• Chris Burand

E&O Audits for Small Agencies (or any agency) Should Not be Feared

I’ve heard quite a few owners of small agencies avoid E&O audits because they feared the results would cause more damage than the benefits generated. In fact, beyond possibly minimizing future E&O claims, and I emphasize “possibly,” these owners did not see any benefit to an E&O audit. Thoughts like those trouble me because these owners are foregoing considerable benefits including, in some cases, significant discounts on their E&O premiums, helping their agencies run more easily, and definitely making their agencies safer from suits because their fears are so great. Fears often have the consequence of causing people to forego considerable benefit. Fears can be rational or irrational, it does not really matter and in agency owners’ situations, some of their fears are indeed irrational relative to E&O audits.

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Here are some of the fears I have heard and my response. I can only speak to how I do E&O audits and not others, so please do not read into this any universal promises.

Concern: When the E&O carrier sees the audit results they will non-renew my policy or at least jack up the rate.

Reality: This is a possibility. I have only seen this happen once in 25 years but it was combined with a large E&O claim. Maybe without that large claim, the agency’s rate would not have increased or maybe without the audit but with the claim it would not have increased. The underwriter would not tell my client.

With that one exception, rates usually decrease especially if the carrier offers a discount for completing the audit. They are pleased the agency is taking steps to minimize the odds of incurring a claim which means the agency is taking steps to increase the carrier’s profitability. The carrier understands that without an audit, the agency may be following potentially injurious processes (or lack thereof). The audit simply specifies which of those processes exist but they know a plan has been developed to fix them. This fear is somewhat akin to not going to the doctor. If I don’t go to the doctor, I won’t get a serious disease. Obviously that is wrong. If you don’t go to the doctor, you just won’t know you’re dying of a serious disease until it is too late to fix. E&O audits are quite similar.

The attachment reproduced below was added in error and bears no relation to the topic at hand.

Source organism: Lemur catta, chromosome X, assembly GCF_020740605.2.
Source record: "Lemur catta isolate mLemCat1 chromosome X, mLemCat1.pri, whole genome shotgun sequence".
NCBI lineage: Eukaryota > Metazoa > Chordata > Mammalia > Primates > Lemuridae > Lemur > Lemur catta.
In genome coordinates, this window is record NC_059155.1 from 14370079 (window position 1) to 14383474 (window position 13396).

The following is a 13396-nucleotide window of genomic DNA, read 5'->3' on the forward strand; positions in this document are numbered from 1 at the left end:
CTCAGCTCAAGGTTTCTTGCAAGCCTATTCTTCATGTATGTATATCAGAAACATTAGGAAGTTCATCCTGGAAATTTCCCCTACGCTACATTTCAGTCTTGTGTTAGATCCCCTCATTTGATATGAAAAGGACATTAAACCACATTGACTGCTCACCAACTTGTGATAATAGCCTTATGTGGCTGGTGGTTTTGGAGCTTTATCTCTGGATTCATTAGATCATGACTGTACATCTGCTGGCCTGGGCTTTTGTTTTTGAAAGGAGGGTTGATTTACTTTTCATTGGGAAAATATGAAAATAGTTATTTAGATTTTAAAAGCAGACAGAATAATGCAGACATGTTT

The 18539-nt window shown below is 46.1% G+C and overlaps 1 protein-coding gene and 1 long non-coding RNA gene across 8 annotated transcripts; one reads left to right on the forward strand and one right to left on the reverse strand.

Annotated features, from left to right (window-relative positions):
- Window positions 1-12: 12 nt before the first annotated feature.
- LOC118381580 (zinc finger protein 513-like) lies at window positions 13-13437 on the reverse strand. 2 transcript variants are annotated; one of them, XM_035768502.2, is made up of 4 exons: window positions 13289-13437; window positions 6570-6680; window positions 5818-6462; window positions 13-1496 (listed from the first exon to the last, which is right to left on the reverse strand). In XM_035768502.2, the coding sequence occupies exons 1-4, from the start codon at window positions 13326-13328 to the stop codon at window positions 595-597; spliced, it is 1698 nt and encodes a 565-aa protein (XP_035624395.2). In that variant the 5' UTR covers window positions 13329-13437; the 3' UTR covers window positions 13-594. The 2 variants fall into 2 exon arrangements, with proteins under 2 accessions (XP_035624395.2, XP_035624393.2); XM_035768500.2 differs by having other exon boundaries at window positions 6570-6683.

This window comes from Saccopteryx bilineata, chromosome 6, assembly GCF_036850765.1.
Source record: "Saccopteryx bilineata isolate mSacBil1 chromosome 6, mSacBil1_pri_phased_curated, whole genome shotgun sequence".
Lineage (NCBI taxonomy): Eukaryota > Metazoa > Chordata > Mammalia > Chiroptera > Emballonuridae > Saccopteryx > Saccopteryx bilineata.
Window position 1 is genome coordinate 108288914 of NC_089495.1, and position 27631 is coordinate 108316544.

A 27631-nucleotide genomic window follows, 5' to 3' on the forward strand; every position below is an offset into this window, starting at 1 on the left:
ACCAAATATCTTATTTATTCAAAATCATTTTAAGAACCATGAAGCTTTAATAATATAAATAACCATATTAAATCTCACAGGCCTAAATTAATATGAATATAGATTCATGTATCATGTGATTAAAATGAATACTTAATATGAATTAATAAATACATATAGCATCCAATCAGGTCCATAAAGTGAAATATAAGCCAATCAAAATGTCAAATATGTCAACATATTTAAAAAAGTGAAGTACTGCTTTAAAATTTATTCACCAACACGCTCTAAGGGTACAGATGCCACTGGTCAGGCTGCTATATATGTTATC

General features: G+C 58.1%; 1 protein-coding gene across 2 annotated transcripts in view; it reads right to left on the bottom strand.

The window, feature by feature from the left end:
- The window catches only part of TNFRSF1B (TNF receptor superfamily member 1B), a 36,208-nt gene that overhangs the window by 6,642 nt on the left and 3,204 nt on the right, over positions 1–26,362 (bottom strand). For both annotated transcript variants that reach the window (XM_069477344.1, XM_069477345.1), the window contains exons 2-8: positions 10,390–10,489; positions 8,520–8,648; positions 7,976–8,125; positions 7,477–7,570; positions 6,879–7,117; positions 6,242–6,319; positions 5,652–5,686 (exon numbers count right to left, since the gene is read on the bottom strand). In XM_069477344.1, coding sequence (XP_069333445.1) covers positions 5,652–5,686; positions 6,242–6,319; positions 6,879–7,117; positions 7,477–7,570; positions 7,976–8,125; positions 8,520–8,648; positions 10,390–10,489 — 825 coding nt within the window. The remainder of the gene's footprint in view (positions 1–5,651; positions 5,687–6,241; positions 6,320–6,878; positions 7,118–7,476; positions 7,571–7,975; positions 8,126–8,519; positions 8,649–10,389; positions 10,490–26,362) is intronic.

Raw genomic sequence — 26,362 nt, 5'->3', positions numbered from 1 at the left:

Concern: The procedures the auditor recommends only fit large agencies.

Reality: If this is the result, get a different auditor. With a few exceptions that are almost always tied to group benefits and surety, the recommendations specific to a certain exposure are the same regardless of agency size, all else being equal. In other words, an exposure relative to proposals has the same solution regardless of agency size.

Can large agencies institute the solution more easily? Sometimes they can because they have more resources but quite often in my experience, their size is more of an impediment than a benefit. Large agencies have to get so many layers of management to approve changes that improvements take forever. Then, almost inevitably, someone has a personal stake in leaving things the way they are even if that way is wrong.

The reality is that what makes a difference is the level of leadership and commitment to becoming a better agency without regard to agency size.

Concern: I will not have enough time to implement the auditor’s solutions which will cause a problem with the underwriter.

Reality: I have never seen this happen if the agency works diligently. Even when the agency did not get everything done but could show the underwriter they were working hard, the underwriter has given them more time. I cannot speak for all underwriters everywhere, but they generally seem pleased to see significant improvement even if it takes longer than expected.

The exception is the agency that does not do anything until the deadline approaches.

Concern: I will have to institute the auditor’s recommendations.

Reality: This is generally true unless the agency can make the point the auditor misunderstood the situation. In other words, if the auditor has correctly identified a material exposure, why would an agency owner refuse to implement a reasonable solution?